Vortex Ring State (VRS)
The side-by-side rotor configuration of V-22 is susceptible to asymmetric onset of Vortex Ring State (VRS), brought on by descending too quickly. The one-rotor-in/one-rotor-out conditions results in large rolling moments and departure from controlled flight. Such a characteristic is fundamental and cannot be remedied by minor design changes. The only near-term solution is to restrict operations to avoid proximity to VRS region. V-22 advocates say V-22 pilots can escape vortex ring state by tilting the rotors forward to get out of helicopter mode.
Following the deployment aboard USS ESSEX, the Multi-Service Operational Test Team (MOTT) deployed to Marine Corps Air Station (MCAS) Yuma, AZ, to conduct a number of tactically representative missions. A key element of this evaluation involved the participation on April 8, 2000 of all four OPEVAL MV-22 aircraft in a simulated, non-combatant evacuation mission conducted by Marine Aviation Weapons and Tactics Squadron One (MAWTS-1).
This realistic mission ended in disaster with the crash of LRIP aircraft Number 14 and the loss of life of the four-man aircrew and the 15 Marines being transported aboard the aircraft. The mishap investigation determined that the cause of the crash was the aircraft flying outside the flight envelope identified in the Naval Aviation Training and Operating Procedures Standardization (NATOPS) Manual. During the last minutes of the flight, the aircraft exceeded 2,000 feet per minute rates of descent (250 percent greater than the NATOPS warning) at below 30 KTAS with the nacelles tilted all the way back to 95 degrees incidence. The high sink rate at low airspeed most likely caused one or both of the proprotors to enter an aerodynamic phenomenon known as Vortex Ring State (VRS), wherein a loss of lift occurs that cannot be cured by increasing power. Vortex Ring State can occur in all rotary-wing aircraft under similar conditions of low airspeed and high sink rate. No mechanical or electrical failures in the aircraft were found to contribute to the mishap.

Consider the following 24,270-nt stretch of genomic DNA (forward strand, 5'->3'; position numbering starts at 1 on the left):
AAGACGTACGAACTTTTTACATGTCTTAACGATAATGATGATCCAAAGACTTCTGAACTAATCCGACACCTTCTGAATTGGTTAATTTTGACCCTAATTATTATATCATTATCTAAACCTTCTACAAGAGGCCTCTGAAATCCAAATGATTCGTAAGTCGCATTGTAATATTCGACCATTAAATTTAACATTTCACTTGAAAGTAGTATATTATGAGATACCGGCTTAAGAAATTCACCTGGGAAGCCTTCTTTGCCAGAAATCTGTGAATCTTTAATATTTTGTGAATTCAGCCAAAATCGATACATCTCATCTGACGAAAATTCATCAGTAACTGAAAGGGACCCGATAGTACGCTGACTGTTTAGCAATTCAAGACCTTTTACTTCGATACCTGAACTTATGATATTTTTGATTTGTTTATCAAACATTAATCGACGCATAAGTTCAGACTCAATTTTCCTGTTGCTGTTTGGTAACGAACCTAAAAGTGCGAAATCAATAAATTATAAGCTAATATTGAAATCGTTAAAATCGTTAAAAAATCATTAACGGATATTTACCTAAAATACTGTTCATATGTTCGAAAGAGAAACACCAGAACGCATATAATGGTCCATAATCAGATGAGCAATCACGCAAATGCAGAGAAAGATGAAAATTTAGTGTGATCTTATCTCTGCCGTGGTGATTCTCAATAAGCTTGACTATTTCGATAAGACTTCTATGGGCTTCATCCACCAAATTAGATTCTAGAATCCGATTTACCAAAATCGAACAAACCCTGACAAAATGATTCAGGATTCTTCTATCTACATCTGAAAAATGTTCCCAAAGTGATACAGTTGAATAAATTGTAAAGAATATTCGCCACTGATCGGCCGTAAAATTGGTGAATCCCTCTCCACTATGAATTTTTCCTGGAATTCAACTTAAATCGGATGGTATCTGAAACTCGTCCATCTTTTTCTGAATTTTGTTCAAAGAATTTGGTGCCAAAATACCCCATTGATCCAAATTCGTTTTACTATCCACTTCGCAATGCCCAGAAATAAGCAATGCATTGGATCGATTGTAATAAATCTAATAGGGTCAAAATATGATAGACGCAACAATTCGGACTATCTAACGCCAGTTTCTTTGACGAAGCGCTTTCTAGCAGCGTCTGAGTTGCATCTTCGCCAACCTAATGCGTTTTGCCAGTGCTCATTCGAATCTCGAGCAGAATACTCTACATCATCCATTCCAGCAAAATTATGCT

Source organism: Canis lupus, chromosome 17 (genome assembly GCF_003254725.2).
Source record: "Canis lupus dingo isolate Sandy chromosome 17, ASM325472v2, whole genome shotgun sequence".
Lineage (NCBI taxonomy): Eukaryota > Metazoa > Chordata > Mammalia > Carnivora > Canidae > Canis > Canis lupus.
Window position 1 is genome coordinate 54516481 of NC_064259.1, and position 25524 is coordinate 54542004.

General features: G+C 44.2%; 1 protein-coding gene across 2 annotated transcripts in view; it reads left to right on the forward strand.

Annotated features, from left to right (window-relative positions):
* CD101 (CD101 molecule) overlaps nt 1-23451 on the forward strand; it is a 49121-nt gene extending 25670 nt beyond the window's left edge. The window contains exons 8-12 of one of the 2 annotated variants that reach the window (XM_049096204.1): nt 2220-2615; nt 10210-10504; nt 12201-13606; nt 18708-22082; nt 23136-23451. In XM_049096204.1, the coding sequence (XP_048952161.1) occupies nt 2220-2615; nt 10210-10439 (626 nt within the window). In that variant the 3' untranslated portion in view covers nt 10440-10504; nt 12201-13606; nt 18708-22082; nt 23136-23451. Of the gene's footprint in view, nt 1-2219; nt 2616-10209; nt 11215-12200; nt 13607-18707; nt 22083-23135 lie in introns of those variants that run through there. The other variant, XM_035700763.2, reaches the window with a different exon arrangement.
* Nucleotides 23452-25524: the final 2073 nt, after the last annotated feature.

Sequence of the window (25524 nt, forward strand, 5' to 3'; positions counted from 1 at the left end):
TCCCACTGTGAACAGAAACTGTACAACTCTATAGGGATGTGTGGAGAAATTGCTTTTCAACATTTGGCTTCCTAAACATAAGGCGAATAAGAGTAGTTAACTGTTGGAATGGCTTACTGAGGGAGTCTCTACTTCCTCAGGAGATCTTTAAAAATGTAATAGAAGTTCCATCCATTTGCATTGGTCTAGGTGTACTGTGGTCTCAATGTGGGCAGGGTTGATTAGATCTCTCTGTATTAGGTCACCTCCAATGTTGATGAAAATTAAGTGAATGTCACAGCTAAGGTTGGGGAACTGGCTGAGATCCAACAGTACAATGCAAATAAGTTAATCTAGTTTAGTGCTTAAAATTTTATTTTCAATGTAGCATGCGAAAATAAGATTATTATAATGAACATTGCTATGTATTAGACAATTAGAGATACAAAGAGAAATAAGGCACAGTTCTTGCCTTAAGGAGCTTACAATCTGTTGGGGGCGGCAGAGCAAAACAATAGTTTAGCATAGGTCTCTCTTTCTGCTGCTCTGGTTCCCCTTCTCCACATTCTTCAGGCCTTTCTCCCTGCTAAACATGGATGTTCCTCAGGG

The crash of this MV-22 during OPEVAL focused attention on the V-22's handling qualities near the region of the flight envelope subject to the phenomenon known as the vortex ring state (VRS). The VRS condition is often referred to by pilots as "settling with power" or "power settling." These terms are piloting interpretations of the usual flight characteristics of a rotorcraft operating at or near the VRS, but are not descriptors of the aerodynamic flow state at the rotor.